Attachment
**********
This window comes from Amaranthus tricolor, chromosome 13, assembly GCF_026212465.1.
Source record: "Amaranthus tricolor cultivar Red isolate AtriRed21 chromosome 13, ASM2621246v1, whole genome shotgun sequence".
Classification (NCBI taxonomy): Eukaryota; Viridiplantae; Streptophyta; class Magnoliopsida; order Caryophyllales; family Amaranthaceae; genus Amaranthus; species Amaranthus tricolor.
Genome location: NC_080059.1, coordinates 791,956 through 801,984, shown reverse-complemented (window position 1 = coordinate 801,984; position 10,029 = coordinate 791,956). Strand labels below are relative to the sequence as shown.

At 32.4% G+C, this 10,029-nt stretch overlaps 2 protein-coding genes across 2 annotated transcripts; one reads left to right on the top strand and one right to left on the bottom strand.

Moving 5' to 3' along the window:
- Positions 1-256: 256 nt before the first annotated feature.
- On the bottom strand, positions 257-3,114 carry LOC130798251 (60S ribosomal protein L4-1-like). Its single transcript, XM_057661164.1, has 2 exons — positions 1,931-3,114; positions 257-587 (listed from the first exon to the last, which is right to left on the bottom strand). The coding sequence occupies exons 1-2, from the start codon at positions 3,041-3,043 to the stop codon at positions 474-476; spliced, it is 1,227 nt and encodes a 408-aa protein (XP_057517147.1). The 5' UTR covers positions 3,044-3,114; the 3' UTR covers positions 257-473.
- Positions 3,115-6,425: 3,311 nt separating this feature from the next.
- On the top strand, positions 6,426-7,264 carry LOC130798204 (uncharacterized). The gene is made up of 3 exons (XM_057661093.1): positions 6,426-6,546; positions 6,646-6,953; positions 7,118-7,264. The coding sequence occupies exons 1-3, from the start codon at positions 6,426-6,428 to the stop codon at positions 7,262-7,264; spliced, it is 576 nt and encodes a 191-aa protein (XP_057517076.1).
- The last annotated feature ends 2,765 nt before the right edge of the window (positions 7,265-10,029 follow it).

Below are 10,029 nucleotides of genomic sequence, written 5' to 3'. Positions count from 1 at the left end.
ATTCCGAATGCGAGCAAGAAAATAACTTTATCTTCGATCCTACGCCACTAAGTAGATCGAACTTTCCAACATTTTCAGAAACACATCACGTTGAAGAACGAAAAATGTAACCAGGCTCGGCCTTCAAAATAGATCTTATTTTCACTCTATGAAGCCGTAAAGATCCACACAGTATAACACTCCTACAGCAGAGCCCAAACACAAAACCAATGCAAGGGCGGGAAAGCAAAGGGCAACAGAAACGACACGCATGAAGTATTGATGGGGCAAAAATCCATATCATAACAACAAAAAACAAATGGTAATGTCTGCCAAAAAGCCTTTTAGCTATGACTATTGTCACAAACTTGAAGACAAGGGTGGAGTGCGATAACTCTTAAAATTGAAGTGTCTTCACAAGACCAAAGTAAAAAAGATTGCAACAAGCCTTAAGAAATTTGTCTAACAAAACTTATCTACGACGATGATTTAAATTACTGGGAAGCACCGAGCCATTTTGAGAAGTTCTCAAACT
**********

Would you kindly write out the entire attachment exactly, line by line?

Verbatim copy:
This window comes from Amaranthus tricolor, chromosome 13, assembly GCF_026212465.1.
Source record: "Amaranthus tricolor cultivar Red isolate AtriRed21 chromosome 13, ASM2621246v1, whole genome shotgun sequence".
Classification (NCBI taxonomy): Eukaryota; Viridiplantae; Streptophyta; class Magnoliopsida; order Caryophyllales; family Amaranthaceae; genus Amaranthus; species Amaranthus tricolor.
Genome location: NC_080059.1, coordinates 791,956 through 801,984, shown reverse-complemented (window position 1 = coordinate 801,984; position 10,029 = coordinate 791,956). Strand labels below are relative to the sequence as shown.

At 32.4% G+C, this 10,029-nt stretch overlaps 2 protein-coding genes across 2 annotated transcripts; one reads left to right on the top strand and one right to left on the bottom strand.

Moving 5' to 3' along the window:
- Positions 1-256: 256 nt before the first annotated feature.
- On the bottom strand, positions 257-3,114 carry LOC130798251 (60S ribosomal protein L4-1-like). Its single transcript, XM_057661164.1, has 2 exons — positions 1,931-3,114; positions 257-587 (listed from the first exon to the last, which is right to left on the bottom strand). The coding sequence occupies exons 1-2, from the start codon at positions 3,041-3,043 to the stop codon at positions 474-476; spliced, it is 1,227 nt and encodes a 408-aa protein (XP_057517147.1). The 5' UTR covers positions 3,044-3,114; the 3' UTR covers positions 257-473.
- Positions 3,115-6,425: 3,311 nt separating this feature from the next.
- On the top strand, positions 6,426-7,264 carry LOC130798204 (uncharacterized). The gene is made up of 3 exons (XM_057661093.1): positions 6,426-6,546; positions 6,646-6,953; positions 7,118-7,264. The coding sequence occupies exons 1-3, from the start codon at positions 6,426-6,428 to the stop codon at positions 7,262-7,264; spliced, it is 576 nt and encodes a 191-aa protein (XP_057517076.1).
- The last annotated feature ends 2,765 nt before the right edge of the window (positions 7,265-10,029 follow it).

Below are 10,029 nucleotides of genomic sequence, written 5' to 3'. Positions count from 1 at the left end.
ATTCCGAATGCGAGCAAGAAAATAACTTTATCTTCGATCCTACGCCACTAAGTAGATCGAACTTTCCAACATTTTCAGAAACACATCACGTTGAAGAACGAAAAATGTAACCAGGCTCGGCCTTCAAAATAGATCTTATTTTCACTCTATGAAGCCGTAAAGATCCACACAGTATAACACTCCTACAGCAGAGCCCAAACACAAAACCAATGCAAGGGCGGGAAAGCAAAGGGCAACAGAAACGACACGCATGAAGTATTGATGGGGCAAAAATCCATATCATAACAACAAAAAACAAATGGTAATGTCTGCCAAAAAGCCTTTTAGCTATGACTATTGTCACAAACTTGAAGACAAGGGTGGAGTGCGATAACTCTTAAAATTGAAGTGTCTTCACAAGACCAAAGTAAAAAAGATTGCAACAAGCCTTAAGAAATTTGTCTAACAAAACTTATCTACGACGATGATTTAAATTACTGGGAAGCACCGAGCCATTTTGAGAAGTTCTCAAACT